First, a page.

Also, about analog computers working discretely at the quantum level - that does not thereby convert them to digital - it just makes them intractable. For one thing, typical analog computers do not "count", though it is easy enough to make such things, and they do work perfectly according to their design. (I'll post instructions for one on my own blogg one of these days.) But the electronic forms of analog computers perform work in higher mathematics, like integration or solution of differential equations. Their computations are accurate to within the precision at which they are built; the interesting issue of course is in our ability to read what result they have found! (They don't come with printers, you see, nor CRTs, at least not character-generators as these are.)

    Finally, the "infinite" is not totally mysterious or incomprehensible - as an idea. Golly. Mathematicians deal with it in quite a number of different forms, and in fact one needs to be able to handle it well if one wants to approach certain problems... for example, what IS the tangent of pi over two? Or, somewhat simpler, what is one over zero? There's a quick "dirty" answer, and a longer precise one - and it is not incomprehensible. Just draw a straight line that goes up-and-down - and you have it! Strange to say, even some very intelligent people have gone quite wrong on this, claiming that infinity cannot be represented on a computer. That's just missing the point, as you can see from the previous sentence. Then there's the very interesting idea called "closure of the free monoid over a fixed alphabet" - another form of infinity, but now I AM getting technical, but I do hope to write about that too, and soon, because it's important.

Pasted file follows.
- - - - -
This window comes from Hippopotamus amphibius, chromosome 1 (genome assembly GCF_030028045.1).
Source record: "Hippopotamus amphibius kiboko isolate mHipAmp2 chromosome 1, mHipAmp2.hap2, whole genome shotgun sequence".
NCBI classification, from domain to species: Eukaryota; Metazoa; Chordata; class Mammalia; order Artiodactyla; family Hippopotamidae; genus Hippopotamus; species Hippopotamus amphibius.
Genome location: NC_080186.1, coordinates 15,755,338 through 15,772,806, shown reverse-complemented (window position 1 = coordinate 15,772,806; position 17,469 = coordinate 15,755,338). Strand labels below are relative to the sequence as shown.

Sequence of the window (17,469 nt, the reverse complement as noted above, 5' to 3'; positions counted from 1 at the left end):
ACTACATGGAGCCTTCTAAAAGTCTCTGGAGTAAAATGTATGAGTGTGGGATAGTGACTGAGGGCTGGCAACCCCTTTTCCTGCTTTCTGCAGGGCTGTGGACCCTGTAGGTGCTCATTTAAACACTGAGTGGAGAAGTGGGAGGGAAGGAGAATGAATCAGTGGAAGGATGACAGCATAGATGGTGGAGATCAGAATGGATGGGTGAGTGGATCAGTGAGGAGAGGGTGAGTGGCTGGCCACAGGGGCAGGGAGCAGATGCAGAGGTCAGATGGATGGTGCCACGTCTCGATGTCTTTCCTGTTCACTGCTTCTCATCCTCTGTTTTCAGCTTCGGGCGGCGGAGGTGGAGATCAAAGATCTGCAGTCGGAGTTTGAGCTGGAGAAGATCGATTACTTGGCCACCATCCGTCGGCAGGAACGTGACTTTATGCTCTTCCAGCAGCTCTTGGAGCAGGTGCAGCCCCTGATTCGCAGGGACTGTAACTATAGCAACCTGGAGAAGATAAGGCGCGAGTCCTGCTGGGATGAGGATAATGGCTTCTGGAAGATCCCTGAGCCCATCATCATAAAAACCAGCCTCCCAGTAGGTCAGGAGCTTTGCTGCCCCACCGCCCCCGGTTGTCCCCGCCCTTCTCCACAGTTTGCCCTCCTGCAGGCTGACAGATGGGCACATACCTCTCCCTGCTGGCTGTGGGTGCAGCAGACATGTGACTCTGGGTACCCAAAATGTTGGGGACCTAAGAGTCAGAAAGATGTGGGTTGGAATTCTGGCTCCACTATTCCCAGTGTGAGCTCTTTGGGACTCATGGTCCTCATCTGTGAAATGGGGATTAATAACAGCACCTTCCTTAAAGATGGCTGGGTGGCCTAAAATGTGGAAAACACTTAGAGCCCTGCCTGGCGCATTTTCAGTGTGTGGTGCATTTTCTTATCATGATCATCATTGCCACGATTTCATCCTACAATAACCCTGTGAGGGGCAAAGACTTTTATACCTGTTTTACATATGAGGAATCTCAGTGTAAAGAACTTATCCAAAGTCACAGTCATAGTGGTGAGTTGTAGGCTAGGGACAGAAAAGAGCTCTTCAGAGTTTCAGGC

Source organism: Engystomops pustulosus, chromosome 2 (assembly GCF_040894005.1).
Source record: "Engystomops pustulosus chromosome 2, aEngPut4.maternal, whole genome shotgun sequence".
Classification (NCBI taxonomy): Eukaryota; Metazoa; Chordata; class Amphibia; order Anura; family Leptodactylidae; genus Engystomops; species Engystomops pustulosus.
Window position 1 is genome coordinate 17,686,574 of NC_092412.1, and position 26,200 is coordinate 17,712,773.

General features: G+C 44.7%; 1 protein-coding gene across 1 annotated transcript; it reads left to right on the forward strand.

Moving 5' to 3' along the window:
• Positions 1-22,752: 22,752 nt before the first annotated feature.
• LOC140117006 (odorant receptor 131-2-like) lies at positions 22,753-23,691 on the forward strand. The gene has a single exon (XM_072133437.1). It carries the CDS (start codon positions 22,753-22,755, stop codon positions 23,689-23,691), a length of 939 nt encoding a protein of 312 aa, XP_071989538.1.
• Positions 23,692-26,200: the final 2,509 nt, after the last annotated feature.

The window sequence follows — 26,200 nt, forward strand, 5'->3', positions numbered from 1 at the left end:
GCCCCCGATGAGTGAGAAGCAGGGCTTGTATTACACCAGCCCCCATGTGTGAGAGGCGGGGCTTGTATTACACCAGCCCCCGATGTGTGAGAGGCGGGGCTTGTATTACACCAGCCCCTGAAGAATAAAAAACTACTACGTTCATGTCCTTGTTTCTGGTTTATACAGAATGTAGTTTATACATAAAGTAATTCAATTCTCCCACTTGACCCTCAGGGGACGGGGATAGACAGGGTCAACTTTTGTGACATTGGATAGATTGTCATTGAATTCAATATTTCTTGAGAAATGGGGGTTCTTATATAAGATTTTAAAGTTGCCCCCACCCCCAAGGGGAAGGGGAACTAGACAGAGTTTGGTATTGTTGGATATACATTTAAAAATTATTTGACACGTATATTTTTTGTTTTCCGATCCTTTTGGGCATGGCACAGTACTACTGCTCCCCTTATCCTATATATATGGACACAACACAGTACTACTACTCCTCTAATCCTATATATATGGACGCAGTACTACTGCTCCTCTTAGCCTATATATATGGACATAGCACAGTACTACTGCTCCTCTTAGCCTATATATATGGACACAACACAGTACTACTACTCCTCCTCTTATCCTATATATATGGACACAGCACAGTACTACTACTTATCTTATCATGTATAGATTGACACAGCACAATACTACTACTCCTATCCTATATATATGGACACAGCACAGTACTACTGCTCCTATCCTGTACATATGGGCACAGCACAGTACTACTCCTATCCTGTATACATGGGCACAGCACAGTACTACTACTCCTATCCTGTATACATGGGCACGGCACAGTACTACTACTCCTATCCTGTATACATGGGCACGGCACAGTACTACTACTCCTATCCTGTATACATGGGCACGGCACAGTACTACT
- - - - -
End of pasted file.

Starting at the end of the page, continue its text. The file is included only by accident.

So - some very interesting questions you have raised, especially about analog machines. I have an interesting book on - er - well, I'll say "programming" them, but that is quite misleading. In any case, I hope this helps our readers a little.

    By the way - do you think I've used enough puns in this comment? Well, bit by bit, I work at it, whether by analogy, or discretely. Hee hee.

  3. Dr. Thursday,

    I don’t mean to be too argumentative, because most what we are discussing is a grey area, or rather the hairs we are trying to split are too fine. So, knowing my limits, (here is my pun :-), and admitting that there is a lot of speculation involved, I have no real problem with anything you are saying here.

    This whole idea with quanta and discrete occurred to me some time ago when I was thinking about how God or angels could interfere with natural processes and change the course of nature if they wished to do it in such a way that it would be undetectable by us humans. I think this is how the universe was designed on purpose, and how it could work.